1. There’s not a ton more overrated in sports than a players’-only meeting. The move is immediately credited if a team starts winning and if it doesn’t then it’s evidence of a locker room in chaos. Still – the Capitals called for one on Friday after an embarrassing loss to the Pittsburgh Penguins the day before and they responded with a 5-0 thrashing of the Florida Panthers. Did the meeting help? Who knows?
“They had a lot of energy this morning,” Caps coach Adam Oates said “And I thought from the beginning of the game they were into the game. And so if that was the reason, great.”
It’s more likely that playing a struggling team at home helped a lot more. But there’s no denying that was Washington’s best game of the season. Alex Ovechkin didn’t want to discuss what was said and Oates wasn’t sure if his captain called for it or was just part of a leadership group that decided one was necessary. It was really “just to kind of press the reset button”, forward Joel Ward said.
“The meeting was more about what we expect out of each other,” forward Troy Brouwer said. “Guys not trying to do too much, guys trying to do more than they need to, things like that. Just clearing the air in the dressing room, which may have been a little bit late for what it should have been, but it definitely worked out. But we need to continue going forward where we are right now.”
2. So much of the past month for Oates has been learning his players, searching for combinations that click. It’s easy to forget that all the institutional knowledge that was here with Bruce Boudreau – dating to his days in Hershey – has long since evaporated at the coaching level. Dale Hunter was in the building for little over five months. Oates has literally seen his players in NHL game action 12 times now. But for one night, at least, he liked what he saw from the third line of Eric Fehr, Mathieu Perreault and Joel Ward. That trio had never played together before.
Perreault was a solid contributor offensively last season with 16 goals, but his penchant for taking penalties made him a healthy scratch the last two games. By all accounts the center was anxious to get another chance. Oates put him on the third line and he responded with a goal and an assist. Ward now leads the team with five goals after his second-period tally. Oates said afterwards that he wanted to get Fehr more minutes, too. He and Perreault’s hard work along the boards helped force the turnover that led to Ward’s goal.
“There was no let-up, there were no shifts off,” Brouwer said. “Those guys worked unbelievably hard. They’re the guys that kept those shifts going and started them in a lot of senses. Getting lots of chances and getting it so those later lines can get out there and sustain pressure makes it easier for those top two lines and it takes pressure off those top two lines as well.”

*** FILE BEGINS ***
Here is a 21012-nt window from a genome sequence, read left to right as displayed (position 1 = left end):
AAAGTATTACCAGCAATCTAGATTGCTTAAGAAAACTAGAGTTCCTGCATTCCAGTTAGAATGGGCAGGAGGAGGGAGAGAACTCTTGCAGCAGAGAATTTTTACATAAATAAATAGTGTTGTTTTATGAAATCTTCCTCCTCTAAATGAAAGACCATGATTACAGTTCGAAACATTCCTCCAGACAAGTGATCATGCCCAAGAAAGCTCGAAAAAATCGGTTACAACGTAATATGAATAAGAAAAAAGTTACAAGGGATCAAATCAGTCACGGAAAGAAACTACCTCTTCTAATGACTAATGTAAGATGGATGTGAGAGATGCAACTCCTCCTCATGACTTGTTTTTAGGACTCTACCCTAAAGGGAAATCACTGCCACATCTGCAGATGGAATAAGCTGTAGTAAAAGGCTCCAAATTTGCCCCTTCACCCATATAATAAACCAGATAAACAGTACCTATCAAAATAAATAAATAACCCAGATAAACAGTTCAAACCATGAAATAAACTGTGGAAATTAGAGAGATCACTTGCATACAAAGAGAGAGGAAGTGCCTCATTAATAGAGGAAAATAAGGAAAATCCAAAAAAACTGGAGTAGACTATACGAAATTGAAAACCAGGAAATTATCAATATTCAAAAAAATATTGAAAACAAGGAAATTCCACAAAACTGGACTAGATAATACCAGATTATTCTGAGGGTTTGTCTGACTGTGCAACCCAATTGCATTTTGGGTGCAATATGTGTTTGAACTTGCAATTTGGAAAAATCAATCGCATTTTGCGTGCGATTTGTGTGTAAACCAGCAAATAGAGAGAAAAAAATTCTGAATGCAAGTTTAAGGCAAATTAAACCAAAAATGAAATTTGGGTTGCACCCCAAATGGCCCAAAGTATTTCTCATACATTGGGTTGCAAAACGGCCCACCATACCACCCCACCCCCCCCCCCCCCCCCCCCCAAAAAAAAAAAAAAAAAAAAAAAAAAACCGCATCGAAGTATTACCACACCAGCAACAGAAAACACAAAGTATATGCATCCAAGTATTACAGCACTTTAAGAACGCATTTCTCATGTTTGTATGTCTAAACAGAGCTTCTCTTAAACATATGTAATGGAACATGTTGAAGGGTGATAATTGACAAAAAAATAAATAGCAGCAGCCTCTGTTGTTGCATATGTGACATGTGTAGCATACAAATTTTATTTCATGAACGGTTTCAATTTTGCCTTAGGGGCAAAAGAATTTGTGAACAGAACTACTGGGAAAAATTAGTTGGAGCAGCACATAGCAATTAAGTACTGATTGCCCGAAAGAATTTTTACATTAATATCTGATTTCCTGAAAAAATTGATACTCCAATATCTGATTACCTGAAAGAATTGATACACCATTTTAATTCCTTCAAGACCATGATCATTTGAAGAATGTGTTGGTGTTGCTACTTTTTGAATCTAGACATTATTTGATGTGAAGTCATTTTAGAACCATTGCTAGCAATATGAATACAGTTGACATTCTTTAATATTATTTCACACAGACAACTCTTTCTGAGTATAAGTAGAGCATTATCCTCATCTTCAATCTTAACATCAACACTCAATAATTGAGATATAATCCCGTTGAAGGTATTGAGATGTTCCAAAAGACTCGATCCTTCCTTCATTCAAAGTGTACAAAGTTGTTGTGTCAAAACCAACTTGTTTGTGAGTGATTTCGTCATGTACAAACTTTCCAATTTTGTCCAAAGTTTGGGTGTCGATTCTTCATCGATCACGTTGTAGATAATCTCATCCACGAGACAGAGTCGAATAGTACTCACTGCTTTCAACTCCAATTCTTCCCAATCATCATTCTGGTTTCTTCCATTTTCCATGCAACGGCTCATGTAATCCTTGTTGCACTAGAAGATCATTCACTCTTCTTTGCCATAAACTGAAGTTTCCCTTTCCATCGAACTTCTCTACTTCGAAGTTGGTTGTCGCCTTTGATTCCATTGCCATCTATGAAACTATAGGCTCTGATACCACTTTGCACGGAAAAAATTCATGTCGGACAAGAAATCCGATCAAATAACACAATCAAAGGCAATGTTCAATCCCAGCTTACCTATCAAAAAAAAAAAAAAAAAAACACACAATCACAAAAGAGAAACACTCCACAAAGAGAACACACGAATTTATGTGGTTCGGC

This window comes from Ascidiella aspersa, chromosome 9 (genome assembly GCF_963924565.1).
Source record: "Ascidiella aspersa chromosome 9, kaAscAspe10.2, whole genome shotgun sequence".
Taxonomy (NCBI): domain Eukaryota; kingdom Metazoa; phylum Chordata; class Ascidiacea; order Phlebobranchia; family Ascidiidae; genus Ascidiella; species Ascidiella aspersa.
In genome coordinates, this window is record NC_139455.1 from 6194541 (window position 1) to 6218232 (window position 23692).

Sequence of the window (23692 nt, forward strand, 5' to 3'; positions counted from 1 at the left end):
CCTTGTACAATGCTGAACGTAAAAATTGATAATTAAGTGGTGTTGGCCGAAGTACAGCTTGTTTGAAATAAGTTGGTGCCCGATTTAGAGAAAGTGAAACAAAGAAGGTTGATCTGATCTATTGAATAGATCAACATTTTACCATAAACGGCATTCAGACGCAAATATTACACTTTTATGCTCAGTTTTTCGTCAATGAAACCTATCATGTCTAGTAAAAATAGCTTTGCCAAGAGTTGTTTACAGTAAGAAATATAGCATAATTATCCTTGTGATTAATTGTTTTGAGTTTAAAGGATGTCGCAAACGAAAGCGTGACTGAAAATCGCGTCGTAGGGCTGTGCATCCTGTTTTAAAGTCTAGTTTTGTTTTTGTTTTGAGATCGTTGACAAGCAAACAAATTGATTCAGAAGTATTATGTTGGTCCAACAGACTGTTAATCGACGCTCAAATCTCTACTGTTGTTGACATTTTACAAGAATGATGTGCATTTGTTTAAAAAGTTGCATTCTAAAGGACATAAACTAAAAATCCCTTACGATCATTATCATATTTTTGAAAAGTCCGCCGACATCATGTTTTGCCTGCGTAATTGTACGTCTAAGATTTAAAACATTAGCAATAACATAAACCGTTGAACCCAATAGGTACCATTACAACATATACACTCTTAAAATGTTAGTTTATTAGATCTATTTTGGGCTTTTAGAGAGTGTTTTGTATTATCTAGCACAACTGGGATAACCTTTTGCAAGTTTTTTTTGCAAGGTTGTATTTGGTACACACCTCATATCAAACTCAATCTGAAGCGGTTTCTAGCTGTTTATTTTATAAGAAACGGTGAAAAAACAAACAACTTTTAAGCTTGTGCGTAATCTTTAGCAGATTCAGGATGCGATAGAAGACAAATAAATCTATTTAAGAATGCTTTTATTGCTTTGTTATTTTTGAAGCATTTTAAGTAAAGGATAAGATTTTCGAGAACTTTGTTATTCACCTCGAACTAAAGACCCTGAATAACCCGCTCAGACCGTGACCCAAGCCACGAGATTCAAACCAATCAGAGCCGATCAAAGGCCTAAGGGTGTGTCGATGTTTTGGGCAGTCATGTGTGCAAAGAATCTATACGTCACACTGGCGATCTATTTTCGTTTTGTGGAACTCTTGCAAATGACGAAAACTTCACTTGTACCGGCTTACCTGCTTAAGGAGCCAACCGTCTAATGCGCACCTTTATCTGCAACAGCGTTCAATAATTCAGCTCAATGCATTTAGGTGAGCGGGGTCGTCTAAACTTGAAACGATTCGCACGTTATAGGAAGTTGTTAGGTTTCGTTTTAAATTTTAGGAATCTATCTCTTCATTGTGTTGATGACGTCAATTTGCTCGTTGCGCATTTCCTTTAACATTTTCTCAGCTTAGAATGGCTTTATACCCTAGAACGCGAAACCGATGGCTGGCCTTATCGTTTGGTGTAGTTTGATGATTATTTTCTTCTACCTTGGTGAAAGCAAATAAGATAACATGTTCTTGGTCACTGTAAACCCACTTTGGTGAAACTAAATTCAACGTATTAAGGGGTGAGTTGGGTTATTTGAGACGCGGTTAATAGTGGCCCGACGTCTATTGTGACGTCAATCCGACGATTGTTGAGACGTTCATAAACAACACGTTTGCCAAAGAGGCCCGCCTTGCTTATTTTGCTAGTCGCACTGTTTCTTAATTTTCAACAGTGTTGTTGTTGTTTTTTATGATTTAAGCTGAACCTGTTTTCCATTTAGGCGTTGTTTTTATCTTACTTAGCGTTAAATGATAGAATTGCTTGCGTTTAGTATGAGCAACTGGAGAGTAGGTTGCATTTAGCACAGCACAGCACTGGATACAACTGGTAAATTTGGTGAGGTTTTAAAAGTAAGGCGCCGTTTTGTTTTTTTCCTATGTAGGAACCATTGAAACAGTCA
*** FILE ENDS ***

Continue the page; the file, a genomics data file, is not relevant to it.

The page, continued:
Added goalie Braden Holtby: “We were in [Florida’s] end the whole time they were on the ice, so when you see that, you see guys play with that passion, it’s contagious.”
3. Perreault isn’t the biggest guy in the world at a generous 5-foot-10, 185 pounds. Whether you buy that listed size or not, pairing him with two bigger bodies in Fehr (6-4, 212) and Ward (6-1, 226) seems like a good match on the surface. Especially considering Fehr, when healthy, has proven he can score 20 goals in an NHL season. Perreault also thought having two right-handed shots on the same line helped. Fehr has played right wing most of his career, but moved to the left with Oates searching for solutions to his team’s offensive woes.
“I don’t mind that there,” Perreault said. “It seems like [Ward and Fehr] are always on their one-timer side when I get the puck and I looked up.”
4. Caps general manager George McPhee challenged his young goalies on Friday. They needed to be better. And while Braden Holtby wasn’t exactly facing the mid-80s Oilers, he did the job against the Panthers on Saturday night with his fourth career shutout. Holtby had 27 saves.
“His play in general was phenomenal,” said Brouwer, who was the recipient of a beautiful tape-to-tape pass from Holtby on his second-period goal. “He was talking back there, he was letting guys know where he wanted them on the ice, letting guys know what he expected out of them, made big saves and very timely saves which is what we haven’t got so far this season.”
The pass was a thing of beauty. A slow line change by the Panthers thanks to the longer distance to the benches in the middle period left an opening and Holtby took advantage. Jason Chimera joked that it was better than anything he could have done. It’s an advantage Holtby provides that fellow goalie Michal Neuvirth really can’t. Not that he was completely satisfied even after his second career assist.
“It’s kind of funny because I thought this was my worst game playing puck throughout the year,” Holtby said. “It kind of hides that fact, I guess.”
5. This is a two-way street on the goalies, though. Yes, Holtby and Neuvirth have struggled to stop shots. But they needed help from their teammates, too. And it isn’t all on the blueliners, either.
“The type of shots they were [Saturday], though, they were ones I know I have the capability to stop,” Holtby said. “Traffic in front of the net was non-existent today because our forwards really took it to heart this last little while that we need to bear down on our end. It was outstanding tonight. We’re going to need that moving forward.”
Didn’t hurt that the Caps took just two penalties and killed both. A team like Florida thrives off its power play. The Panthers ranked seventh in the NHL last season (18.6 percent) and are 11th so far in 2013 (21.7 percent) and came into the game 10-for-44 with the man-advantage. After giving up three power play goals in the Pittsburgh loss, Washington’s penalty killers got back on track – at least for one night. They’ll see Florida again on the road Tuesday.
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